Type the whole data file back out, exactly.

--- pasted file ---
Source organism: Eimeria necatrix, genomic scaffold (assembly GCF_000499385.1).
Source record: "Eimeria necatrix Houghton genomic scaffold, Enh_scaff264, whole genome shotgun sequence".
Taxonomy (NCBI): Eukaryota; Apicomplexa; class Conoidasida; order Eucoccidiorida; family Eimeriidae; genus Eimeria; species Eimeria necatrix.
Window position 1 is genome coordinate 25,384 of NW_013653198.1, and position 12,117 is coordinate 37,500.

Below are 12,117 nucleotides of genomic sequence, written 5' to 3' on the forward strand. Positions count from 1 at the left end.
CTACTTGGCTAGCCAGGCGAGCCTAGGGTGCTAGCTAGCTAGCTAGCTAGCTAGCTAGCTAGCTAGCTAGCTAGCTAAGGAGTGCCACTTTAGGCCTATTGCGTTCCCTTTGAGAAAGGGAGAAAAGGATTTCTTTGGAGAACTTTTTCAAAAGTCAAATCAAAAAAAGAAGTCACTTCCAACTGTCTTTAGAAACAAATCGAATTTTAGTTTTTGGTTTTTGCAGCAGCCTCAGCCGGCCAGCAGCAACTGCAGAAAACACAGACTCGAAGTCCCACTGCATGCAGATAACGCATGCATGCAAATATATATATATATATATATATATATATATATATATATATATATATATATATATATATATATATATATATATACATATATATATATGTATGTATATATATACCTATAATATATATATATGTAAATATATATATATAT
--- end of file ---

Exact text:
Source organism: Eimeria necatrix, genomic scaffold (assembly GCF_000499385.1).
Source record: "Eimeria necatrix Houghton genomic scaffold, Enh_scaff264, whole genome shotgun sequence".
Taxonomy (NCBI): Eukaryota; Apicomplexa; class Conoidasida; order Eucoccidiorida; family Eimeriidae; genus Eimeria; species Eimeria necatrix.
Window position 1 is genome coordinate 25,384 of NW_013653198.1, and position 12,117 is coordinate 37,500.

Below are 12,117 nucleotides of genomic sequence, written 5' to 3' on the forward strand. Positions count from 1 at the left end.
CTACTTGGCTAGCCAGGCGAGCCTAGGGTGCTAGCTAGCTAGCTAGCTAGCTAGCTAGCTAGCTAGCTAGCTAGCTAAGGAGTGCCACTTTAGGCCTATTGCGTTCCCTTTGAGAAAGGGAGAAAAGGATTTCTTTGGAGAACTTTTTCAAAAGTCAAATCAAAAAAAGAAGTCACTTCCAACTGTCTTTAGAAACAAATCGAATTTTAGTTTTTGGTTTTTGCAGCAGCCTCAGCCGGCCAGCAGCAACTGCAGAAAACACAGACTCGAAGTCCCACTGCATGCAGATAACGCATGCATGCAAATATATATATATATATATATATATATATATATATATATATATATATATATATATATATATATATATATATATACATATATATATATGTATGTATATATATACCTATAATATATATATATGTAAATATATATATATAT